This is a pretty common question that most buyers have in mind that they buy a car… definitely not! You don’t have to take a car for a service to the same dealer that you bought it from.
You can take it to any dealer, so if you bought a Mazda CX-5 you can take it to any Mazda dealer and they’ll be able to do that service for you.
Alternatively you can take it to your local mechanics that are able to do a logbook service, and just by doing that, you wont be voiding any warranties.
The car will be covered under warranty as long as the mechanic can perform a logbook service.
I’ve heard this term come up a few times now and I still don’t really know what it is. This is something that all new car buyers should be wary of.
The cooling off period is basically a couple of days you have after you’ve signed the contract that allows you to void it in case you change your mind. You can get most of your money back without being locked in.
This generally is 3 business days that doesn’t include the weekends.
So if you’d like to use your cooling off period because you’ve changed your mind or something else has happened or you like another car, then you can cancel your contract, but you must do this by writing to your dealer and putting it in formally.
In the case of a new car, you’re more than likely going to lose 2% of the value of the car that will be handed to the dealer.
So, if you happen to pay 50,000 for the new car, that would be 1000 dollars you’d have to pay to the dealer to get out of that deal.
One thing worth noting, if you happen to buy the new car under a company name, then you do not have the flexibility or the option of a cooling off period, you will end up going through with the deal and paying fully for the car.
That’s exciting! So the new car that you’ve saved quite a bit of money for and have been waiting is now finally here.
So there’s a couple of checks that every new car buyer should do when visiting the dealership to pick up the car.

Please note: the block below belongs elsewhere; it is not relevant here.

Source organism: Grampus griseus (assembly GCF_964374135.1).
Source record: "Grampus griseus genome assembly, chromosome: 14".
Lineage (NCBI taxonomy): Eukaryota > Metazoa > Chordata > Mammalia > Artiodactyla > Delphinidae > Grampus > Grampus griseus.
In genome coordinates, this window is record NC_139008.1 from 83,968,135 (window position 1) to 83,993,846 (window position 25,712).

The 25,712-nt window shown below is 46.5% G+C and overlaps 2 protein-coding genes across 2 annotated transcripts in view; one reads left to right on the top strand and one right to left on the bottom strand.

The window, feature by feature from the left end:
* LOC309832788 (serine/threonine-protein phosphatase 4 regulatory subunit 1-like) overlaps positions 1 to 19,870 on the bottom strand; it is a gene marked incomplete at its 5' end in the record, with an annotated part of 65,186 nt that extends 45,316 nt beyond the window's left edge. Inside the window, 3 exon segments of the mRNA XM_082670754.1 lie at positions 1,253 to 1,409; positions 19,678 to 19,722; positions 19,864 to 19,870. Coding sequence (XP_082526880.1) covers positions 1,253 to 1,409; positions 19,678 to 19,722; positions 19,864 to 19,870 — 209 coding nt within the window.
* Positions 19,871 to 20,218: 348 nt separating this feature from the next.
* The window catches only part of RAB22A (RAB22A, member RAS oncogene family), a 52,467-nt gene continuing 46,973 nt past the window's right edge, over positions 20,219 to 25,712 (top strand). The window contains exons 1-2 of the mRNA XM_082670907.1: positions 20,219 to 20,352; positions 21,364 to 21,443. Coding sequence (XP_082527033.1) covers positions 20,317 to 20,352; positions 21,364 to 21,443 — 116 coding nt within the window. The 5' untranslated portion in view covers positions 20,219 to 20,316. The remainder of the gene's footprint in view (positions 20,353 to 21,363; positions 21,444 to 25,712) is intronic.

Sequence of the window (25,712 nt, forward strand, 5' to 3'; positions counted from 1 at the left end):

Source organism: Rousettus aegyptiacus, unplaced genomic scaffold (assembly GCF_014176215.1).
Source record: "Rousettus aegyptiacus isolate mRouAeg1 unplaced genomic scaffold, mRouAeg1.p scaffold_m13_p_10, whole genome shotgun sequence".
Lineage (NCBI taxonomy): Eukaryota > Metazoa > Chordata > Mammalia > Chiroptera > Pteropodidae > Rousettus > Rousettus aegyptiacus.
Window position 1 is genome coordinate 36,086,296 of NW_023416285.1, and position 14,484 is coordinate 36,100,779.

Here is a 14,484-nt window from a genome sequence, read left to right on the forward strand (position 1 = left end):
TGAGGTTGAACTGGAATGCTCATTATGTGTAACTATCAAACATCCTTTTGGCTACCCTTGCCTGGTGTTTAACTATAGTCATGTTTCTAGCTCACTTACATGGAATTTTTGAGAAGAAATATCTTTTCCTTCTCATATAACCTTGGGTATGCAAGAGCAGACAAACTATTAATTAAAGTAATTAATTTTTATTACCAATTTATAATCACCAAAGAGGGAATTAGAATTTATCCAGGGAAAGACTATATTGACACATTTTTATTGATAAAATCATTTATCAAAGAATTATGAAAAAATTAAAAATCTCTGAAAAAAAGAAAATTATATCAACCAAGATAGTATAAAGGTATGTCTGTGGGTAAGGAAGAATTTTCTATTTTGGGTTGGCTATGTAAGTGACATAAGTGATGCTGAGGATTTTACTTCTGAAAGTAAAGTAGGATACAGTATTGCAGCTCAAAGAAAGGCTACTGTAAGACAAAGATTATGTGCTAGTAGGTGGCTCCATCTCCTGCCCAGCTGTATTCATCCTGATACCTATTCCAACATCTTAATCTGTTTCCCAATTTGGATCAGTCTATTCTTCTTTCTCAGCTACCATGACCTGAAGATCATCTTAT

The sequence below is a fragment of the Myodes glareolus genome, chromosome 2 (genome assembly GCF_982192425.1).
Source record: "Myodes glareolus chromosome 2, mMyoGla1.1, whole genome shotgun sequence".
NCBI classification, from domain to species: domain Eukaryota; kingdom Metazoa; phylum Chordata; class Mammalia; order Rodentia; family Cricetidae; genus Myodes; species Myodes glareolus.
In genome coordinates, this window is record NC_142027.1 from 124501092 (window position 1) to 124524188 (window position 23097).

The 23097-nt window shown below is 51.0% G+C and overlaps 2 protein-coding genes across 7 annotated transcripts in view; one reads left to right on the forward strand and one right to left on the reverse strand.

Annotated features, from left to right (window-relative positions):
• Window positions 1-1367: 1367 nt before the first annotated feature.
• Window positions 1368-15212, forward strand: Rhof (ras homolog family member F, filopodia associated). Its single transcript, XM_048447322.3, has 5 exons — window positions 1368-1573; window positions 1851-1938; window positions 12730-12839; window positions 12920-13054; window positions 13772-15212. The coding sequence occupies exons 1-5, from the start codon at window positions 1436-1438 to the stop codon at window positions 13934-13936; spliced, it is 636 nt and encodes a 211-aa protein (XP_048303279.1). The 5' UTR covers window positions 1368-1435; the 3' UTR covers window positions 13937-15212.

First is to inspect the car for any scratches or dents, and have a look at the kilometres or the odometer of the car just to make sure that its sitting under 100km if you’ve bought it new.
It shouldn’t really have much more than that or it would be considered a demo or demonstrator.
Why new cars may have scratches or dents? is generally when they’re transported from the port onto a truck and to the dealership.
During this process, there maybe some accidental dents or scratches that could appear, but the dealership should have taken care of those prior to the handover of the car.
Another thing that you should really check is the compliance plate.
The compliance plate is put on at the port when then new car has first arrived into Australia and it shows information like the build date or build year of the car.
If its a 2019 car that you’ve ordered and will be delivered, then it should have the build year of 2019 on it.
If the dealer said they would throw in a tank of fuel, check the fuel tank. If you asked for any extras such as Dash-cams, floor mats or any accessories, make sure they are all there before you leave with it.
Just go over the car and make sure they’re there and installed ready for you to drive out. This also includes window tinting if you decided to go ahead with that with the dealer.
Thinking about a new car? Make sure you know our things to check when buying a new car.